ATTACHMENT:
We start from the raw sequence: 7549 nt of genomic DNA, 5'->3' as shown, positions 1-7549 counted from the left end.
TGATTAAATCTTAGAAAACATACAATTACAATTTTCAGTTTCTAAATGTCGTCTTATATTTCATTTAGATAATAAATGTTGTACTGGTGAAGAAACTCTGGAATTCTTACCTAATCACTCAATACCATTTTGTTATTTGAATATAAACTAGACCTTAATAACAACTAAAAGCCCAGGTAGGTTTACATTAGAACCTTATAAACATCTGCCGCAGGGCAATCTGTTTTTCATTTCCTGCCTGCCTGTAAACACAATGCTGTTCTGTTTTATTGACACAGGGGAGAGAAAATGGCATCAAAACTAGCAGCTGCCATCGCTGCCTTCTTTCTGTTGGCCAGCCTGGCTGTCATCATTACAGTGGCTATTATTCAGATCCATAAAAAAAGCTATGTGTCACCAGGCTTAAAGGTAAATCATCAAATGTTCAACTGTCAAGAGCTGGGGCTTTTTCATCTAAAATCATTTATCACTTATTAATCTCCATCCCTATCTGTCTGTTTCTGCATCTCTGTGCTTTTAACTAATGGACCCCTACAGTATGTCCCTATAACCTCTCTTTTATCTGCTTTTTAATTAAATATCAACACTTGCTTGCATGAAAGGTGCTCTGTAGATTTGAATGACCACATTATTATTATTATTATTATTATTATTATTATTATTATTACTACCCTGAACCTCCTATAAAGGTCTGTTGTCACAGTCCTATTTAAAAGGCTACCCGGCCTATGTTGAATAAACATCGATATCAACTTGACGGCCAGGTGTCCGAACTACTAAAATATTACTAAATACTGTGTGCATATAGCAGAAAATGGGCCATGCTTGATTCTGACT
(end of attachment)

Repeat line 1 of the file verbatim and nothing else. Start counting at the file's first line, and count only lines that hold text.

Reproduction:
We start from the raw sequence: 7549 nt of genomic DNA, 5'->3' as shown, positions 1-7549 counted from the left end.